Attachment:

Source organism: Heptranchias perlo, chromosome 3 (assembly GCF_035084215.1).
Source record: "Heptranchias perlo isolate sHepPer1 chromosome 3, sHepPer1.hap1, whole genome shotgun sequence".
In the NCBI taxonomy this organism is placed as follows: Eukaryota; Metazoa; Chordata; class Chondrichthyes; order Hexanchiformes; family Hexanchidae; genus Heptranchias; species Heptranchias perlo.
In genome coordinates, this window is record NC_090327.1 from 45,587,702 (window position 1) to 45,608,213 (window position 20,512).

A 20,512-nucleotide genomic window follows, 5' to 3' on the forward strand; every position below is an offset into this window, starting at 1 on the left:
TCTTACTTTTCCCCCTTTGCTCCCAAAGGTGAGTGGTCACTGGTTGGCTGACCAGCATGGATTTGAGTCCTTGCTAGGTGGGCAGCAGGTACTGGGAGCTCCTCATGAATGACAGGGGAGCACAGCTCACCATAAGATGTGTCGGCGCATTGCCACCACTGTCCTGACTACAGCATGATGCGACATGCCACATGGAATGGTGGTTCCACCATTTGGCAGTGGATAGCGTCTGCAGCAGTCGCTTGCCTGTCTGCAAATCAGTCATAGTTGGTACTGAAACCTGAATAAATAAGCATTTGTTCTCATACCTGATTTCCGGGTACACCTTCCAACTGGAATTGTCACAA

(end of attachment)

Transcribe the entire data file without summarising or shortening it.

Source organism: Heptranchias perlo, chromosome 3 (assembly GCF_035084215.1).
Source record: "Heptranchias perlo isolate sHepPer1 chromosome 3, sHepPer1.hap1, whole genome shotgun sequence".
In the NCBI taxonomy this organism is placed as follows: Eukaryota; Metazoa; Chordata; class Chondrichthyes; order Hexanchiformes; family Hexanchidae; genus Heptranchias; species Heptranchias perlo.
In genome coordinates, this window is record NC_090327.1 from 45,587,702 (window position 1) to 45,608,213 (window position 20,512).

A 20,512-nucleotide genomic window follows, 5' to 3' on the forward strand; every position below is an offset into this window, starting at 1 on the left:
TCTTACTTTTCCCCCTTTGCTCCCAAAGGTGAGTGGTCACTGGTTGGCTGACCAGCATGGATTTGAGTCCTTGCTAGGTGGGCAGCAGGTACTGGGAGCTCCTCATGAATGACAGGGGAGCACAGCTCACCATAAGATGTGTCGGCGCATTGCCACCACTGTCCTGACTACAGCATGATGCGACATGCCACATGGAATGGTGGTTCCACCATTTGGCAGTGGATAGCGTCTGCAGCAGTCGCTTGCCTGTCTGCAAATCAGTCATAGTTGGTACTGAAACCTGAATAAATAAGCATTTGTTCTCATACCTGATTTCCGGGTACACCTTCCAACTGGAATTGTCACAA